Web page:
This must be the place: Ode to my grandfather, ode to soldiers past and present
The first time I was aware that my grandfather, Frank Kavanaugh, served in the military was being nine years old in 1994 and watching him talk on the local North Country TV channel, Home Town Cable.
At the time, my late grandfather was 74 years old. He sat on the couch in his home in Rouses Point, New York, my late grandmother sitting quietly on her recliner behind the view of the camera. “Fred” was questioned by local personality Bob Venne about what it was like to be a 21-year-old Army soldier stationed at Pearl Harbor on the morning of Dec. 7, 1941.
Stated by President Franklin D. Roosevelt as “a date which will live in infamy,” he declared war on Japan following the attacks on the U.S. military base in Hawaii, Dec. 7, 1941. The attack sparked America’s involvement in World War II. And there was my mother’s father, front and center at one of the biggest turning points in the history of mankind.
That interview was really one of the only times Fred ever talked about his time in WWII, which included stops all over the Pacific Theatre, most notably the Battle of Guadalcanal.
Like many of “The Greatest Generation” who fought in that war, most we’re simply grateful to have survived it, walking away with a true sense of what not only freedom means, but also the crucial importance of taking a righteous stand against evil in the name of all that is good and just in this universe.
Watching that Home Town Cable segment set fire to my lifelong love and passion of interviewing veterans of all wars and conflicts. Even as a kid, way before I became a journalist, I would randomly start a conversation with any and all folks who adorned hats that would state they were veterans of WWII, Korean War or Vietnam.
I still provoke those conversations, which is something I picked up from father, who has never met a stranger, especially a veteran (my dad also served in the Army during Vietnam, with his father, Frank Woodward, serving in the European Theatre in WWII, most notably at the Battle of the Bulge).
It’s important to sit and learn from those rapidly aging and disappearing veterans. They saw the worst sides of humanity, and yet have so much wisdom and humility to dispense, just so long as you take the time to engage with them.
In my 12 or so years as a professional journalist, the people and stories I look forward to the most are the ones where I get to sit down and immerse myself in the life and times of an American veteran.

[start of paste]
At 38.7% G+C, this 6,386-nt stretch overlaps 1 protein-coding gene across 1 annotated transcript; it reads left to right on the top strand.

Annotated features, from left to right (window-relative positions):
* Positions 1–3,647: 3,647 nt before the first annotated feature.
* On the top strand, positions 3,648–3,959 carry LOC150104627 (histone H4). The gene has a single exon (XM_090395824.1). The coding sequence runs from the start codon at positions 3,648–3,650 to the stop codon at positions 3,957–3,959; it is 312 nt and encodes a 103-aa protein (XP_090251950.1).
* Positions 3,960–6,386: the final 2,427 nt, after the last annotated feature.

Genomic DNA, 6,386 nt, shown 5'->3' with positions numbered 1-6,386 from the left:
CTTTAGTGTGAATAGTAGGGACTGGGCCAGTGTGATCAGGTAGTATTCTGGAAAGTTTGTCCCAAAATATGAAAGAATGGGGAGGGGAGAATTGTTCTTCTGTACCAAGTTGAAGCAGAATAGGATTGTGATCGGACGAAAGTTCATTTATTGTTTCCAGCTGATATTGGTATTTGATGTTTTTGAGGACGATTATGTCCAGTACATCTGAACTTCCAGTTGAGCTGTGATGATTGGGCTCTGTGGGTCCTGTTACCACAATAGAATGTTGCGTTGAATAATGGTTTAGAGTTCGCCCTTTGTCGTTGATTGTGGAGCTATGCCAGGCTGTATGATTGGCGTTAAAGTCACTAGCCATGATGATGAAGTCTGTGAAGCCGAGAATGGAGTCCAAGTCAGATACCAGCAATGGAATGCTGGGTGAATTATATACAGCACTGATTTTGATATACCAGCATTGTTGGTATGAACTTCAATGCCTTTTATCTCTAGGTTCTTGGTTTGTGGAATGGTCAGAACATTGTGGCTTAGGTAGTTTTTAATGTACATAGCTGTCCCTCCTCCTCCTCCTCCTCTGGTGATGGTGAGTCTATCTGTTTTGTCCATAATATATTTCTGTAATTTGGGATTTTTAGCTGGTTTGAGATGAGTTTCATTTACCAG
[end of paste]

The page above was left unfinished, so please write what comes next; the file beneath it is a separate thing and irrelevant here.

Back in 2016, I did an interview for The Smoky Mountain News with WWII veteran and Canton native Paul Willis. He faced combat in the hedgerows of Normandy and was involved in skirmishes in Brittany, Luxembourg, the Hurtgen Forest, the Battle of the Bulge and the Rhine River.
And it was during the Battle of the Bulge where he received the Purple Heart for injuries sustained (he also was awarded the Bronze Star). Willis passed away in 2018 at age 97.
You can read our entire conversation by going to Google and searching “Veteran reflects on World War II, life and poetry.” Below is a piece of that sit-down chat with my friend, who I miss very much…
GKW: How do you see the world these days?
PW: I have hope. These terrorists today are just something I don’t get. You can’t beat them when they just go and kill themselves. They claim acts of terror, where you didn’t ever used to claim things like that. They want to. I think the mass of people in the world, in a way, are better today. Back in the Depression, nobody had anything, and maybe weren’t able to help others. But, nowadays, people try and do help each other, a lot.
GKW: I always think the good of humanity will prevail.
PW: I think so, too. I think the good will win. In fact, I think there’s more good than evil in the world today. Especially in civilized countries. So many people now are against Islam, but actually it’s a religion that isn’t like the way the terrorists portray it. I’ve read a lot about Islam. I’ve read the Koran. They are a very peaceful religion. For hundreds of years, Christians and Muslims got along. America is better today, in a lot of ways. Just like the Muslims have these extremists, we as Americans have these school shootings and violence. But, it doesn’t define us as a people. The violence is a minority.
Thanks to all of you out there who served and continue to serve our country, for it you who keeps the flame of freedom and compassion burning bright, even in the darkest of times.
Editor’s Note: If you would like to watch the entire hour-long Frank Kavanaugh interview about his time at Pearl Harbor and serving in World War II, go to YouTube and search: “Frank Kavanaugh & Pearl Harbor 12-1-94.”
1 Featuring The Milk Carton Kids, Calexico, Yonder Mountain String Band, and more, the third annual Cold Mountain Music Festival will take place May 31 and June 1 at the Lake Logan Conference Center.
2 Country and bluegrass musical icon Marty Stuart & His Fabulous Superlatives will perform at 7:30 p.m. Saturday, June 1, at the Smoky Mountain Center for the Performing Arts in Franklin.
3 Thomas Rain Crowe will present the collected poems of Yvan Goll he edited, titled The Inner Trees, at 6:30 p.m. Friday, May 31, at City Lights Bookstore in Sylva.
4 The Groovin’ on the Green summer concert series will host Andrew Scotchie & The River Rats (blues/rock) at 6:30 p.m. Friday, May 31, at The Village Green in Cashiers.
5 The Cherokee Gourd Artists Gathering will be held from 9 a.m. to 5 p.m. Friday, May 31, at the Cherokee Indian Fairgrounds.